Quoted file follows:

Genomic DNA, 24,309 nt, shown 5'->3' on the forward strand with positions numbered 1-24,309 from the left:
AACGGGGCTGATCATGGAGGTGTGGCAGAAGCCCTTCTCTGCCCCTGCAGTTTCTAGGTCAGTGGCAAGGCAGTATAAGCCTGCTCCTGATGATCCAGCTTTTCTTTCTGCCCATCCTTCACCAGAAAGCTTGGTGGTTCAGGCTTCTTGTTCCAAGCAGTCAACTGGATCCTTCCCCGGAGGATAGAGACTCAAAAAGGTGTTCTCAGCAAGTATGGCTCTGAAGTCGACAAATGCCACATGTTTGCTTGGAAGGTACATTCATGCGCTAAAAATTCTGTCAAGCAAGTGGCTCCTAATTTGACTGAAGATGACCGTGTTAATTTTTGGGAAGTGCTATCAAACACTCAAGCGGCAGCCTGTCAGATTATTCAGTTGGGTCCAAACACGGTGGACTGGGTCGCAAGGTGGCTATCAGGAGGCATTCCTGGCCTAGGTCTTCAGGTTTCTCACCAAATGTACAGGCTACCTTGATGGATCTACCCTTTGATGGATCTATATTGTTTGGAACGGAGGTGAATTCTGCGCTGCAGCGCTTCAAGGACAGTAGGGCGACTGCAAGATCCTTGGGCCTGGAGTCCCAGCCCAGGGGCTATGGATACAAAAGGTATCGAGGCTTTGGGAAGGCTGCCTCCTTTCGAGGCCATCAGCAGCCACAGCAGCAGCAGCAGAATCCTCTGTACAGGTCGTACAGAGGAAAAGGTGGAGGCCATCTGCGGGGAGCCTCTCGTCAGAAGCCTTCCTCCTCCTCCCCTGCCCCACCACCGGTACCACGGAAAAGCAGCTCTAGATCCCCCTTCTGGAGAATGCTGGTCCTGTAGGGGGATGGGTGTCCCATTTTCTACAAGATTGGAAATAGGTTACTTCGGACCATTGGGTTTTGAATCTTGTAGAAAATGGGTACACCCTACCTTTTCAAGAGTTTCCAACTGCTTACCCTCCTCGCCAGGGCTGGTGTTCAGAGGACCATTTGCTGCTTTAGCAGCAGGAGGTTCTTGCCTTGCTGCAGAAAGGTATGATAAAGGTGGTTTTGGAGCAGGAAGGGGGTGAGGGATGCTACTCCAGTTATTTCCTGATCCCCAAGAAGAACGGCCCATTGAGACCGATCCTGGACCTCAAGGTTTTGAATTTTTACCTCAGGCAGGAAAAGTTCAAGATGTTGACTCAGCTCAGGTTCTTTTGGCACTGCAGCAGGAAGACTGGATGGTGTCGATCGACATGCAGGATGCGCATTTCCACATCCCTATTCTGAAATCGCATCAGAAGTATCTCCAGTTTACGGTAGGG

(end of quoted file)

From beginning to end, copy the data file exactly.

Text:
Genomic DNA, 24,309 nt, shown 5'->3' on the forward strand with positions numbered 1-24,309 from the left:
AACGGGGCTGATCATGGAGGTGTGGCAGAAGCCCTTCTCTGCCCCTGCAGTTTCTAGGTCAGTGGCAAGGCAGTATAAGCCTGCTCCTGATGATCCAGCTTTTCTTTCTGCCCATCCTTCACCAGAAAGCTTGGTGGTTCAGGCTTCTTGTTCCAAGCAGTCAACTGGATCCTTCCCCGGAGGATAGAGACTCAAAAAGGTGTTCTCAGCAAGTATGGCTCTGAAGTCGACAAATGCCACATGTTTGCTTGGAAGGTACATTCATGCGCTAAAAATTCTGTCAAGCAAGTGGCTCCTAATTTGACTGAAGATGACCGTGTTAATTTTTGGGAAGTGCTATCAAACACTCAAGCGGCAGCCTGTCAGATTATTCAGTTGGGTCCAAACACGGTGGACTGGGTCGCAAGGTGGCTATCAGGAGGCATTCCTGGCCTAGGTCTTCAGGTTTCTCACCAAATGTACAGGCTACCTTGATGGATCTACCCTTTGATGGATCTATATTGTTTGGAACGGAGGTGAATTCTGCGCTGCAGCGCTTCAAGGACAGTAGGGCGACTGCAAGATCCTTGGGCCTGGAGTCCCAGCCCAGGGGCTATGGATACAAAAGGTATCGAGGCTTTGGGAAGGCTGCCTCCTTTCGAGGCCATCAGCAGCCACAGCAGCAGCAGCAGAATCCTCTGTACAGGTCGTACAGAGGAAAAGGTGGAGGCCATCTGCGGGGAGCCTCTCGTCAGAAGCCTTCCTCCTCCTCCCCTGCCCCACCACCGGTACCACGGAAAAGCAGCTCTAGATCCCCCTTCTGGAGAATGCTGGTCCTGTAGGGGGATGGGTGTCCCATTTTCTACAAGATTGGAAATAGGTTACTTCGGACCATTGGGTTTTGAATCTTGTAGAAAATGGGTACACCCTACCTTTTCAAGAGTTTCCAACTGCTTACCCTCCTCGCCAGGGCTGGTGTTCAGAGGACCATTTGCTGCTTTAGCAGCAGGAGGTTCTTGCCTTGCTGCAGAAAGGTATGATAAAGGTGGTTTTGGAGCAGGAAGGGGGTGAGGGATGCTACTCCAGTTATTTCCTGATCCCCAAGAAGAACGGCCCATTGAGACCGATCCTGGACCTCAAGGTTTTGAATTTTTACCTCAGGCAGGAAAAGTTCAAGATGTTGACTCAGCTCAGGTTCTTTTGGCACTGCAGCAGGAAGACTGGATGGTGTCGATCGACATGCAGGATGCGCATTTCCACATCCCTATTCTGAAATCGCATCAGAAGTATCTCCAGTTTACGGTAGGG